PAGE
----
Another Steve Riddle Story , this one about Sheep Farming, is Hilarious, Calamitous, Outrageous, True and masterfully told – everything we’ve come to expect. If you’ve read Steve’s Goat Story and/or his Chicken Story in the past weeks you know why he is my favorite beginning farmer storyteller, and you’ve almost certainly laughed aloud with him. Well I promise you his sheep farming story will not disappoint. Unafraid to admit his foibles and allowing us to ride along with him as he shares his hilarious tales of misadventure and the often challenging process of learning to become a farmer, Steve Riddle is a true original.
The Misadventures of 8-Ball Wentz & the Soggy Bottom Boy – By Steve Riddle
This last trip included a promise to a night out on the town, as I was away from home, and his wife was off at a trial. John promised me that if I’d stick around until after he got off work, he’d take me to one of those gentlemen’s clubs with hot topless dancers and cold, cold beer. I thought what the heck and decided to stick around as I had taken off work for the week.
As soon as John got home he said we had a few errands to run before we hit the bars. We hopped into the clown car. (A car justifiably named so, because of its extremely small size, and comparable amount of stuff John puts in there. He’s had sheep, dogs, kids (-the human kind), calves, beer, livestock feed, (by the pallet load) fencing supplies, lumber, you name it! That Chevy truck commercial, “…there’s nothing as tuff as a Chevy truck” has nothing on what all you can do with a little Ford Fiesta.
So anyway, we hop into his clown car, and head out to his neighbor’s where we leave the car and steal a great big, 1-ton dodge dually and a gooseneck trailer. I do get to see a part of this guy’s place, where they milk out by hand, sixty-five head of dairy goats. At first I thought that was a lot of work. But then I realized while one of his kids was showing me around the place that it provides a wonderful bonding experience for the whole family as they all help in the milking.
Now we’re in the truck heading for his Mother-in-laws farm, where she also dairies goats, but uses machines all through the winter, to milk something like two hundred and something head. While there, we load six cheviot lambs to take to the auction sale about an hour’s drive from Portage. After we load her sheep, we head back to Johns to load a bunch of his sheep to take up to the sale as well. Since it was dark and raining out, he decided to take all of that lot and sort out the ones he didn’t want to sell yet back into the trailer while we had the light of the sale barn to sort by. Even at that, it took damn near an hour just to load those mangy, stinking beasts into the back of the trailer.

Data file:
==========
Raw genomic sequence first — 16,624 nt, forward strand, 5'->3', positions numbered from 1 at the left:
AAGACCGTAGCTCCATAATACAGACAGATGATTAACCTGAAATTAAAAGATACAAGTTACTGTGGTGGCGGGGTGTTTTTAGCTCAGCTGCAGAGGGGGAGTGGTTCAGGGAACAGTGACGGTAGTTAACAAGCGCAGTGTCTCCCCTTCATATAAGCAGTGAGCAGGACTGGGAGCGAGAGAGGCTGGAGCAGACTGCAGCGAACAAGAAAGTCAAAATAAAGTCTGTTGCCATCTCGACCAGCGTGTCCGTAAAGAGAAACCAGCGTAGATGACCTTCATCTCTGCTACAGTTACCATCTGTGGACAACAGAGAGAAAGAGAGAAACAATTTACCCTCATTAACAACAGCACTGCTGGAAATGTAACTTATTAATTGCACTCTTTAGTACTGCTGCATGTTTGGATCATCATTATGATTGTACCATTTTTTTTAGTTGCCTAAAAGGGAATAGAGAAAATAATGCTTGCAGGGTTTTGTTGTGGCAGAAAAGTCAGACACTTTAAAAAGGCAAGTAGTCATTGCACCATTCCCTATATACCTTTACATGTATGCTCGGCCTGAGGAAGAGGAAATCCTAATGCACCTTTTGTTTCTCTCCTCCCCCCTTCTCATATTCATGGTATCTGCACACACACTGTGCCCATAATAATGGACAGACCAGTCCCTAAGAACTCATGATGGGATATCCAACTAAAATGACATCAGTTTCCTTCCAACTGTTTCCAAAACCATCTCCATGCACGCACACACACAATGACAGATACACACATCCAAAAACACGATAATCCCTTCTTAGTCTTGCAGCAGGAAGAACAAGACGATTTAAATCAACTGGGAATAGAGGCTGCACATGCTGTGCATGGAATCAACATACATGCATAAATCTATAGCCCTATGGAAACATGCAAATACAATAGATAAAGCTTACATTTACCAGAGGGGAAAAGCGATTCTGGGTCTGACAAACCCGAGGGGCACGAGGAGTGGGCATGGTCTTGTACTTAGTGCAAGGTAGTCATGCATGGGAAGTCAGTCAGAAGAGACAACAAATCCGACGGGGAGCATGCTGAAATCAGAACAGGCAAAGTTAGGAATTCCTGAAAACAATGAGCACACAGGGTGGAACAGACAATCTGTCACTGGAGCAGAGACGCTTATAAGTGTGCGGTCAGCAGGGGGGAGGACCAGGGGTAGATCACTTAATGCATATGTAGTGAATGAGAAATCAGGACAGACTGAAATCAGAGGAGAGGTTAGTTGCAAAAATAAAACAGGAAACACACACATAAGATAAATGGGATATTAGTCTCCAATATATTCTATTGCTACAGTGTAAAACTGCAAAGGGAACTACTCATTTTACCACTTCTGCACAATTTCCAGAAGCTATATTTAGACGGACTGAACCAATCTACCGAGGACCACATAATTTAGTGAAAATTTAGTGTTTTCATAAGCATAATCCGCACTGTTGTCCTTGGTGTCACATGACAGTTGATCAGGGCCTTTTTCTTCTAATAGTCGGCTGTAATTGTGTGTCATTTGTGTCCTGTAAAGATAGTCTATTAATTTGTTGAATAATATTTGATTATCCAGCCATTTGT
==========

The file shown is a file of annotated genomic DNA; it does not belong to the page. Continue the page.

By this time, it’s getting late, like about eight-thirty or so, and I’ve been thinking about food for the past hour. Oh hell, whom am I trying to kid, I’m always thinking about food. But now I really mean it. About this time John asks if I’ve ever eaten at a Culver’s restaurant, saying how good their hamburgers are and that they started right around in that part of the state many years ago. So now I’m thinking, good he’s hungry too and we’ll stop and get something to eat before we go out drinking and womanizing all night.
Steve (right) and John (left)
But first, we had to unload those sheep up at the sale barn, and then, (You mean there’s more? How much more do we have to do before we can eat and then go drinking?) Then, after we unload the sale sheep and reload the ones not going for sale, then we have to drive over to Jean Bass’ place and steal several head of sheep from her, while she and her husband are off at the same set of trials John’s wife is at.
So now, I’m hungry, wet, tired, cold, lost, and thirsty for alcohol, did I mention hungry? Sheep stinky, sore, and I haven’t mentioned it yet, but the elastic in my underwear gave out awhile back, and now it’s riding down below my thighs and the inside of the inseam of my bib overalls, which by the way is soaked and muddy from all the rain I’ve been standing in trying to load all these dirty stinking sheep all night.
And now, when we almost get there, I find out that John really doesn’t know exactly where the turn off is in Madison to get to Jean’s place, so he has to call and get directions after making a wrong turn. Now we make it into her driveway, and it’s still raining like Bengals and Borders. He tells me to go open the cattle panel in the fence so we can drive out into the pasture and use the livestock handling equipment to help load the sheep in a hurry, because it’s getting late, still raining, and did I mention I was hungry? And couldn’t see a thing in the dark, and the rain.
I mention to him, and I quote, “Do you think we’ll get stuck if we drive out into the pasture with it raining like this?” to which he responds, and I again quote, “No, this is a four wheel drive, 1-ton diesel, we can’t get stuck in this thing.” (Now that statement is quoted and on record as being his words, exactly as phrased. I want to make sure that is clear!) Read more »